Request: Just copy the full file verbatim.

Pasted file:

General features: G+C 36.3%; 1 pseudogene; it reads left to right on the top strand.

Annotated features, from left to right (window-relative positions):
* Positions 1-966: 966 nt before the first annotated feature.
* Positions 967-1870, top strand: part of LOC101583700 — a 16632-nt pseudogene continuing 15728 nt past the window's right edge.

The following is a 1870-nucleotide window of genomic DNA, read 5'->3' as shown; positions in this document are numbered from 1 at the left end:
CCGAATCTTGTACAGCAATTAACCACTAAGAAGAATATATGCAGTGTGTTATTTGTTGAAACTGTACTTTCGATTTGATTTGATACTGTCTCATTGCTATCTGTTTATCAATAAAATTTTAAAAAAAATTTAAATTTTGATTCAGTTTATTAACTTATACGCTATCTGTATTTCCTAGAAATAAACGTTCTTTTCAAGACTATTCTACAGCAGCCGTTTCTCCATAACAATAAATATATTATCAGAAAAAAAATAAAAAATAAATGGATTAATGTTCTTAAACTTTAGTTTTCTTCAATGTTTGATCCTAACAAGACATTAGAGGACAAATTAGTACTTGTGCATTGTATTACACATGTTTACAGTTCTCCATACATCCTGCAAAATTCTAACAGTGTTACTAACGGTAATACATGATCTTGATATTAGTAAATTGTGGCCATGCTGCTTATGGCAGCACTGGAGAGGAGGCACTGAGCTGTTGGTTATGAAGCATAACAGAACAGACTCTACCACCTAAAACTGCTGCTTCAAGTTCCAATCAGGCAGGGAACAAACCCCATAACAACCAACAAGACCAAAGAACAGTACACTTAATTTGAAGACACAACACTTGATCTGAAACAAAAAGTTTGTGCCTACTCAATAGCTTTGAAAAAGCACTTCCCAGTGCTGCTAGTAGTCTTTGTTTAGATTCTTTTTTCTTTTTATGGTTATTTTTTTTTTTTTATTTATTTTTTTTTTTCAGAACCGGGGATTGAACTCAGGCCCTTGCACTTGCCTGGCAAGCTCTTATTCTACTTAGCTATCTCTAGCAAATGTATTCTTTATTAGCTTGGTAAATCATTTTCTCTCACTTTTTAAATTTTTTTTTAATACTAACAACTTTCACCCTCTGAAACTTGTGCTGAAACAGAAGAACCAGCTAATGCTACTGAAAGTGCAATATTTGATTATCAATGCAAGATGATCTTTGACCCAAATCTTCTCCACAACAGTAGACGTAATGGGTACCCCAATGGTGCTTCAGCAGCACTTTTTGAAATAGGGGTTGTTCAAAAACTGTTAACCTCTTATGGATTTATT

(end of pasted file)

General features: G+C 36.3%; 1 pseudogene; it reads left to right on the top strand.

Annotated features, from left to right (window-relative positions):
* Positions 1-966: 966 nt before the first annotated feature.
* Positions 967-1870, top strand: part of LOC101583700 — a 16632-nt pseudogene continuing 15728 nt past the window's right edge.

The following is a 1870-nucleotide window of genomic DNA, read 5'->3' as shown; positions in this document are numbered from 1 at the left end:
CCGAATCTTGTACAGCAATTAACCACTAAGAAGAATATATGCAGTGTGTTATTTGTTGAAACTGTACTTTCGATTTGATTTGATACTGTCTCATTGCTATCTGTTTATCAATAAAATTTTAAAAAAAATTTAAATTTTGATTCAGTTTATTAACTTATACGCTATCTGTATTTCCTAGAAATAAACGTTCTTTTCAAGACTATTCTACAGCAGCCGTTTCTCCATAACAATAAATATATTATCAGAAAAAAAATAAAAAATAAATGGATTAATGTTCTTAAACTTTAGTTTTCTTCAATGTTTGATCCTAACAAGACATTAGAGGACAAATTAGTACTTGTGCATTGTATTACACATGTTTACAGTTCTCCATACATCCTGCAAAATTCTAACAGTGTTACTAACGGTAATACATGATCTTGATATTAGTAAATTGTGGCCATGCTGCTTATGGCAGCACTGGAGAGGAGGCACTGAGCTGTTGGTTATGAAGCATAACAGAACAGACTCTACCACCTAAAACTGCTGCTTCAAGTTCCAATCAGGCAGGGAACAAACCCCATAACAACCAACAAGACCAAAGAACAGTACACTTAATTTGAAGACACAACACTTGATCTGAAACAAAAAGTTTGTGCCTACTCAATAGCTTTGAAAAAGCACTTCCCAGTGCTGCTAGTAGTCTTTGTTTAGATTCTTTTTTCTTTTTATGGTTATTTTTTTTTTTTTATTTATTTTTTTTTTTCAGAACCGGGGATTGAACTCAGGCCCTTGCACTTGCCTGGCAAGCTCTTATTCTACTTAGCTATCTCTAGCAAATGTATTCTTTATTAGCTTGGTAAATCATTTTCTCTCACTTTTTAAATTTTTTTTTAATACTAACAACTTTCACCCTCTGAAACTTGTGCTGAAACAGAAGAACCAGCTAATGCTACTGAAAGTGCAATATTTGATTATCAATGCAAGATGATCTTTGACCCAAATCTTCTCCACAACAGTAGACGTAATGGGTACCCCAATGGTGCTTCAGCAGCACTTTTTGAAATAGGGGTTGTTCAAAAACTGTTAACCTCTTATGGATTTATT